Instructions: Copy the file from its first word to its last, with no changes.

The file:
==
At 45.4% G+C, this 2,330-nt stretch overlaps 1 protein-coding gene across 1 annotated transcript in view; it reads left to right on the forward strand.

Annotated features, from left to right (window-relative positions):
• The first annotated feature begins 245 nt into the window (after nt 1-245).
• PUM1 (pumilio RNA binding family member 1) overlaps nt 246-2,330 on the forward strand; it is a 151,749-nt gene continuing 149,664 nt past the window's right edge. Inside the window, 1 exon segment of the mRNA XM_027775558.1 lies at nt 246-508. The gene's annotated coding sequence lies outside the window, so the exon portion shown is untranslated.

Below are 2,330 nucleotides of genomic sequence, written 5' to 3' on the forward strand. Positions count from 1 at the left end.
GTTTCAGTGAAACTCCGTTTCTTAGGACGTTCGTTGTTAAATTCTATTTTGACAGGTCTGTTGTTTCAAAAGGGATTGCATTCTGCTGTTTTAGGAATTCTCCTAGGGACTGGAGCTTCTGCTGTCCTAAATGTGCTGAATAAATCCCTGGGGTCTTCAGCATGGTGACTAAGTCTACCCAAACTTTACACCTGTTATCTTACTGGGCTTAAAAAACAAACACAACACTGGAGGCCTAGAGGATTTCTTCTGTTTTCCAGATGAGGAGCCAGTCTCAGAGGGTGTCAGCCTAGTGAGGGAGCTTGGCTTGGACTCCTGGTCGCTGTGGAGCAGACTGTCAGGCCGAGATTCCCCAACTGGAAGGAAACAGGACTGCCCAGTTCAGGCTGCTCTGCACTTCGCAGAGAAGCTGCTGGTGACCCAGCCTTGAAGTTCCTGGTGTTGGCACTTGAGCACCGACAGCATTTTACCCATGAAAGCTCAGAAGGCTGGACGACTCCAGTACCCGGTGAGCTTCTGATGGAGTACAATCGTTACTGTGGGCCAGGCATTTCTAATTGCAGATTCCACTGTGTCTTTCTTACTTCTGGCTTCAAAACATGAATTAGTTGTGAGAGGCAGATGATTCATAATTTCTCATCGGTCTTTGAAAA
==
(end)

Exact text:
At 45.4% G+C, this 2,330-nt stretch overlaps 1 protein-coding gene across 1 annotated transcript in view; it reads left to right on the forward strand.

Annotated features, from left to right (window-relative positions):
• The first annotated feature begins 245 nt into the window (after nt 1-245).
• PUM1 (pumilio RNA binding family member 1) overlaps nt 246-2,330 on the forward strand; it is a 151,749-nt gene continuing 149,664 nt past the window's right edge. Inside the window, 1 exon segment of the mRNA XM_027775558.1 lies at nt 246-508. The gene's annotated coding sequence lies outside the window, so the exon portion shown is untranslated.

Below are 2,330 nucleotides of genomic sequence, written 5' to 3' on the forward strand. Positions count from 1 at the left end.
GTTTCAGTGAAACTCCGTTTCTTAGGACGTTCGTTGTTAAATTCTATTTTGACAGGTCTGTTGTTTCAAAAGGGATTGCATTCTGCTGTTTTAGGAATTCTCCTAGGGACTGGAGCTTCTGCTGTCCTAAATGTGCTGAATAAATCCCTGGGGTCTTCAGCATGGTGACTAAGTCTACCCAAACTTTACACCTGTTATCTTACTGGGCTTAAAAAACAAACACAACACTGGAGGCCTAGAGGATTTCTTCTGTTTTCCAGATGAGGAGCCAGTCTCAGAGGGTGTCAGCCTAGTGAGGGAGCTTGGCTTGGACTCCTGGTCGCTGTGGAGCAGACTGTCAGGCCGAGATTCCCCAACTGGAAGGAAACAGGACTGCCCAGTTCAGGCTGCTCTGCACTTCGCAGAGAAGCTGCTGGTGACCCAGCCTTGAAGTTCCTGGTGTTGGCACTTGAGCACCGACAGCATTTTACCCATGAAAGCTCAGAAGGCTGGACGACTCCAGTACCCGGTGAGCTTCTGATGGAGTACAATCGTTACTGTGGGCCAGGCATTTCTAATTGCAGATTCCACTGTGTCTTTCTTACTTCTGGCTTCAAAACATGAATTAGTTGTGAGAGGCAGATGATTCATAATTTCTCATCGGTCTTTGAAAA